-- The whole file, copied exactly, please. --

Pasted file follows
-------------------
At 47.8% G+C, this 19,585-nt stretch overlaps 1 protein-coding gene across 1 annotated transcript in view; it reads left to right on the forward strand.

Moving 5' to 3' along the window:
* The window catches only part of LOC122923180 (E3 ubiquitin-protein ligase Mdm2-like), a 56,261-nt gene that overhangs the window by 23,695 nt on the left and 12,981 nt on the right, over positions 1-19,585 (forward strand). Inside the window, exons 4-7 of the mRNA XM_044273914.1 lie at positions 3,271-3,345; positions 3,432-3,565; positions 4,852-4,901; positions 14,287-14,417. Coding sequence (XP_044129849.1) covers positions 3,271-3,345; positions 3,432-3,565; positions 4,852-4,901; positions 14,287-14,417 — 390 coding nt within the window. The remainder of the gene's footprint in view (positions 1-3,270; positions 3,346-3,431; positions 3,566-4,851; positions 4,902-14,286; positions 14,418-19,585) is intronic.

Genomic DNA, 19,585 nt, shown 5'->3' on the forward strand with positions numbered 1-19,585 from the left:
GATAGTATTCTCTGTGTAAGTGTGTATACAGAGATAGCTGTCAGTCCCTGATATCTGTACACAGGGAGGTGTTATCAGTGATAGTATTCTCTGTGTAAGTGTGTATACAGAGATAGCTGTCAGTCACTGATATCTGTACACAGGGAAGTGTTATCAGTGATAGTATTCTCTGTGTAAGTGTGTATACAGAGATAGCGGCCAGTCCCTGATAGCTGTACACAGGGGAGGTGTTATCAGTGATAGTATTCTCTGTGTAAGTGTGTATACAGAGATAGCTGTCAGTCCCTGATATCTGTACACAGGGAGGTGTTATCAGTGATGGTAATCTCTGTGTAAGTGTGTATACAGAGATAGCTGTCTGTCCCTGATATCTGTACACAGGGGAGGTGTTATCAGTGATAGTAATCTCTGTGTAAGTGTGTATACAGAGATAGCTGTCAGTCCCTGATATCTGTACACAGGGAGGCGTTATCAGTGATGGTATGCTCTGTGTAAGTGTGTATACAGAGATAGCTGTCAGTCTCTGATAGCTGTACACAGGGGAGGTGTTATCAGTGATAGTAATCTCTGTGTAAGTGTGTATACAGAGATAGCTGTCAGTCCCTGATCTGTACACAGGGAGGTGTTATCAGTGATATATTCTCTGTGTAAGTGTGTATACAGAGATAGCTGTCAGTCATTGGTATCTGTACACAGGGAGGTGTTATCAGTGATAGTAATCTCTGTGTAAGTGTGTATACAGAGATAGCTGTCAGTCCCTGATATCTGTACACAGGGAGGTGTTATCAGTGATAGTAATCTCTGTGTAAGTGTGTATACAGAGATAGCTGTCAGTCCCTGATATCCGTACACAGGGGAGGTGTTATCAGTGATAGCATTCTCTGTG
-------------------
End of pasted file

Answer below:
At 47.8% G+C, this 19,585-nt stretch overlaps 1 protein-coding gene across 1 annotated transcript in view; it reads left to right on the forward strand.

Moving 5' to 3' along the window:
* The window catches only part of LOC122923180 (E3 ubiquitin-protein ligase Mdm2-like), a 56,261-nt gene that overhangs the window by 23,695 nt on the left and 12,981 nt on the right, over positions 1-19,585 (forward strand). Inside the window, exons 4-7 of the mRNA XM_044273914.1 lie at positions 3,271-3,345; positions 3,432-3,565; positions 4,852-4,901; positions 14,287-14,417. Coding sequence (XP_044129849.1) covers positions 3,271-3,345; positions 3,432-3,565; positions 4,852-4,901; positions 14,287-14,417 — 390 coding nt within the window. The remainder of the gene's footprint in view (positions 1-3,270; positions 3,346-3,431; positions 3,566-4,851; positions 4,902-14,286; positions 14,418-19,585) is intronic.

Genomic DNA, 19,585 nt, shown 5'->3' on the forward strand with positions numbered 1-19,585 from the left:
GATAGTATTCTCTGTGTAAGTGTGTATACAGAGATAGCTGTCAGTCCCTGATATCTGTACACAGGGAGGTGTTATCAGTGATAGTATTCTCTGTGTAAGTGTGTATACAGAGATAGCTGTCAGTCACTGATATCTGTACACAGGGAAGTGTTATCAGTGATAGTATTCTCTGTGTAAGTGTGTATACAGAGATAGCGGCCAGTCCCTGATAGCTGTACACAGGGGAGGTGTTATCAGTGATAGTATTCTCTGTGTAAGTGTGTATACAGAGATAGCTGTCAGTCCCTGATATCTGTACACAGGGAGGTGTTATCAGTGATGGTAATCTCTGTGTAAGTGTGTATACAGAGATAGCTGTCTGTCCCTGATATCTGTACACAGGGGAGGTGTTATCAGTGATAGTAATCTCTGTGTAAGTGTGTATACAGAGATAGCTGTCAGTCCCTGATATCTGTACACAGGGAGGCGTTATCAGTGATGGTATGCTCTGTGTAAGTGTGTATACAGAGATAGCTGTCAGTCTCTGATAGCTGTACACAGGGGAGGTGTTATCAGTGATAGTAATCTCTGTGTAAGTGTGTATACAGAGATAGCTGTCAGTCCCTGATCTGTACACAGGGAGGTGTTATCAGTGATATATTCTCTGTGTAAGTGTGTATACAGAGATAGCTGTCAGTCATTGGTATCTGTACACAGGGAGGTGTTATCAGTGATAGTAATCTCTGTGTAAGTGTGTATACAGAGATAGCTGTCAGTCCCTGATATCTGTACACAGGGAGGTGTTATCAGTGATAGTAATCTCTGTGTAAGTGTGTATACAGAGATAGCTGTCAGTCCCTGATATCCGTACACAGGGGAGGTGTTATCAGTGATAGCATTCTCTGTG